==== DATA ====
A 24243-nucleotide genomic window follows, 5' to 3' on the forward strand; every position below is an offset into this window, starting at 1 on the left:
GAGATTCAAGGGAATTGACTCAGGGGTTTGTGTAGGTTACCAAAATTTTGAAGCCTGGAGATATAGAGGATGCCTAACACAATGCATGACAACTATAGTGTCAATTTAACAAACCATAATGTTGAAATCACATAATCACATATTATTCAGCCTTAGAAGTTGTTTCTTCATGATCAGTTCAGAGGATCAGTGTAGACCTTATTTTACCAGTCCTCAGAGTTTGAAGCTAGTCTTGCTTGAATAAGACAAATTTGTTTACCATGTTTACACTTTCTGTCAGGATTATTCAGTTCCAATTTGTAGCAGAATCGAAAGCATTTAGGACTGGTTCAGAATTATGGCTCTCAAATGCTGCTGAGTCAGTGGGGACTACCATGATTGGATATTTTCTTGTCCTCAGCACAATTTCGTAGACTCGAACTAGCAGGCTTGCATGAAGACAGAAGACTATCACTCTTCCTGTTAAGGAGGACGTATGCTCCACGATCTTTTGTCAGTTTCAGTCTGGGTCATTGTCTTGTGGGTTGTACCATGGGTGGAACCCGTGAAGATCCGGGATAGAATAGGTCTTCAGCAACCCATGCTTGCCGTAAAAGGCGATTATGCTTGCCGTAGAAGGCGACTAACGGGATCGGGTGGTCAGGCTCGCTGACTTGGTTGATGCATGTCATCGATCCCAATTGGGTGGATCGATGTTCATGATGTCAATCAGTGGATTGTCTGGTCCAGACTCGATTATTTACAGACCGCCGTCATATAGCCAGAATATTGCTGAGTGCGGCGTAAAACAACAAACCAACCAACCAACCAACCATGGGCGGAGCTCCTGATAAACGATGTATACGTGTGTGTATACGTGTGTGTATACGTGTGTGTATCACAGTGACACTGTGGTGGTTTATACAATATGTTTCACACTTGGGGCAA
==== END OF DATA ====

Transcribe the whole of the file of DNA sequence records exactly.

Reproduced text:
A 24243-nucleotide genomic window follows, 5' to 3' on the forward strand; every position below is an offset into this window, starting at 1 on the left:
GAGATTCAAGGGAATTGACTCAGGGGTTTGTGTAGGTTACCAAAATTTTGAAGCCTGGAGATATAGAGGATGCCTAACACAATGCATGACAACTATAGTGTCAATTTAACAAACCATAATGTTGAAATCACATAATCACATATTATTCAGCCTTAGAAGTTGTTTCTTCATGATCAGTTCAGAGGATCAGTGTAGACCTTATTTTACCAGTCCTCAGAGTTTGAAGCTAGTCTTGCTTGAATAAGACAAATTTGTTTACCATGTTTACACTTTCTGTCAGGATTATTCAGTTCCAATTTGTAGCAGAATCGAAAGCATTTAGGACTGGTTCAGAATTATGGCTCTCAAATGCTGCTGAGTCAGTGGGGACTACCATGATTGGATATTTTCTTGTCCTCAGCACAATTTCGTAGACTCGAACTAGCAGGCTTGCATGAAGACAGAAGACTATCACTCTTCCTGTTAAGGAGGACGTATGCTCCACGATCTTTTGTCAGTTTCAGTCTGGGTCATTGTCTTGTGGGTTGTACCATGGGTGGAACCCGTGAAGATCCGGGATAGAATAGGTCTTCAGCAACCCATGCTTGCCGTAAAAGGCGATTATGCTTGCCGTAGAAGGCGACTAACGGGATCGGGTGGTCAGGCTCGCTGACTTGGTTGATGCATGTCATCGATCCCAATTGGGTGGATCGATGTTCATGATGTCAATCAGTGGATTGTCTGGTCCAGACTCGATTATTTACAGACCGCCGTCATATAGCCAGAATATTGCTGAGTGCGGCGTAAAACAACAAACCAACCAACCAACCAACCATGGGCGGAGCTCCTGATAAACGATGTATACGTGTGTGTATACGTGTGTGTATACGTGTGTGTATCACAGTGACACTGTGGTGGTTTATACAATATGTTTCACACTTGGGGCAA